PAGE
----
Bishop Wright: 15:16

One of the greatest things I get to do sometimes is I get a chance to sit with teenagers and young people, people who are younger than that, middle schoolers and let me tell you, I sit with adults all the time and you know, really accomplished people who’ve got all the fancy degrees, et cetera. The teenagers and the middle schoolers have the best questions. And you know, and, and they’re not they’re not sort of trying to stick it to me, but they’re curious, right. How come you call it good news? And look what they did to him, hanging him on a tree. And you know, didn’t he care? Didn’t God care about the Egyptians? You know, when they got drowned in the Red Sea? And how does God hold all that? I mean, I think sometimes we don’t like the questions because we are afraid that we don’t have any answers and that somehow the whole system will fall in on itself.

Bishop Wright: 16:06

But I think that the real growth comes from really getting to the text and asking scripture, and asking God and learning with one another. You know, just so, who is this God again, and how does this God connect to me personally? And how do I connect to this God? And what is true for me? What’s been revealed to me? True for me? What’s been revealed to me?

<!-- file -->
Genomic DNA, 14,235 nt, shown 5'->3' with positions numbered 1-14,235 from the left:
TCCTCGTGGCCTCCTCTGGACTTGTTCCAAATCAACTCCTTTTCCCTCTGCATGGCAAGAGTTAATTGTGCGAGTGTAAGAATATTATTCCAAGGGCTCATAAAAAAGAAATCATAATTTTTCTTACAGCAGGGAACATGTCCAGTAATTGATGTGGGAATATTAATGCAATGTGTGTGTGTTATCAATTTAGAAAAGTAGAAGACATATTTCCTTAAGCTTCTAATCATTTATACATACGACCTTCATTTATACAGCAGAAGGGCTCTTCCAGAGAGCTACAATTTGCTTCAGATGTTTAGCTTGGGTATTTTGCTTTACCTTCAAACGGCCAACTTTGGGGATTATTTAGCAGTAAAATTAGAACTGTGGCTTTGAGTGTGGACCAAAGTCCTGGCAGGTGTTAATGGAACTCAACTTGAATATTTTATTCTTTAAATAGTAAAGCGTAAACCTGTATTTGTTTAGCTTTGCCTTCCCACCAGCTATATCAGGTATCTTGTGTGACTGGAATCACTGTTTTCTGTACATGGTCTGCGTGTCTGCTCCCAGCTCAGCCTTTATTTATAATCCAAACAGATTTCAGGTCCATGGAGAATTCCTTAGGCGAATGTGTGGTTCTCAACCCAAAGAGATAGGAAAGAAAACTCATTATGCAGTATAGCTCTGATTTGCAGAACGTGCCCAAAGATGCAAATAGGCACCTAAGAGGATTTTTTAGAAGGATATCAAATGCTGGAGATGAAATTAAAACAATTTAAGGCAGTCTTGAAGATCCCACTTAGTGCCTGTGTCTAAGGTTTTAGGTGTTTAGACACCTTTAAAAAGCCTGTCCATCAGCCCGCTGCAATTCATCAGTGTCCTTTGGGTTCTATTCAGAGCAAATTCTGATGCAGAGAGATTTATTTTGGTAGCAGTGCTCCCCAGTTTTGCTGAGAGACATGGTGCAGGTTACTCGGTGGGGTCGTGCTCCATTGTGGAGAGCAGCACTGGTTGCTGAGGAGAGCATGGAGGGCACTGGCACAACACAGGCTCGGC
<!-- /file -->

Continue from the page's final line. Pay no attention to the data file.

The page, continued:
Bishop Wright: 16:37

And the Psalms, that 150 song hymn book in the middle of the Christian Bible. They’re full of questions. The psalmist loves God, is writing on behalf of the community, but also poses the most difficult questions to God. Where were you, god? Right? Why do the evildoers seem to prosper, right? I mean?

Bishop Wright: 17:01

And it’s fascinating to read through the Psalms and watch you know a process, watch information happen, watch relationship deepen and to see how some of these things get answered and how some of them don’t get answered, right, so I think that’s the best way. I mean, I could tell people, go read a book and take a book to the beach or to the lake, and that’s cool. But I’d rather ask someone what’s your question for God? Right now? You know, as you live in your sort of life, what’s your real question. And if you’ve got a real question on your heart, what are you doing to get it answered? You know, I think that’s what’s really cool, because that then moves us to the next level of relationship with God.

Bishop Wright: 17:47